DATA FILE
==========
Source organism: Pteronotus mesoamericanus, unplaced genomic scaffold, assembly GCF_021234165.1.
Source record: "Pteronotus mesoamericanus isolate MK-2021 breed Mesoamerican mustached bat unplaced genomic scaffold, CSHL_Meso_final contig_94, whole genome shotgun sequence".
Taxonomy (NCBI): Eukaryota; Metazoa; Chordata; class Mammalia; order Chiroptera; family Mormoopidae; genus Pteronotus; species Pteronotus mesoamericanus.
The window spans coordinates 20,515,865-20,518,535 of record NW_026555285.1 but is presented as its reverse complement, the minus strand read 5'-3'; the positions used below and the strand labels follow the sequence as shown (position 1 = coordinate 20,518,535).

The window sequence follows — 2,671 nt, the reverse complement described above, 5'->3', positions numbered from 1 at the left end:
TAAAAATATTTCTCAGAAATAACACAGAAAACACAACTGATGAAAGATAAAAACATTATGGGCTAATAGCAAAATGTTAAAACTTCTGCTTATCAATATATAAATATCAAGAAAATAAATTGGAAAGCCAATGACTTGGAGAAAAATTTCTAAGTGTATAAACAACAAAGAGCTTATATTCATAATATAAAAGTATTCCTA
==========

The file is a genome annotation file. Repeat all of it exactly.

Source organism: Pteronotus mesoamericanus, unplaced genomic scaffold, assembly GCF_021234165.1.
Source record: "Pteronotus mesoamericanus isolate MK-2021 breed Mesoamerican mustached bat unplaced genomic scaffold, CSHL_Meso_final contig_94, whole genome shotgun sequence".
Taxonomy (NCBI): Eukaryota; Metazoa; Chordata; class Mammalia; order Chiroptera; family Mormoopidae; genus Pteronotus; species Pteronotus mesoamericanus.
The window spans coordinates 20,515,865-20,518,535 of record NW_026555285.1 but is presented as its reverse complement, the minus strand read 5'-3'; the positions used below and the strand labels follow the sequence as shown (position 1 = coordinate 20,518,535).

The window sequence follows — 2,671 nt, the reverse complement described above, 5'->3', positions numbered from 1 at the left end:
TAAAAATATTTCTCAGAAATAACACAGAAAACACAACTGATGAAAGATAAAAACATTATGGGCTAATAGCAAAATGTTAAAACTTCTGCTTATCAATATATAAATATCAAGAAAATAAATTGGAAAGCCAATGACTTGGAGAAAAATTTCTAAGTGTATAAACAACAAAGAGCTTATATTCATAATATAAAAGTATTCCTA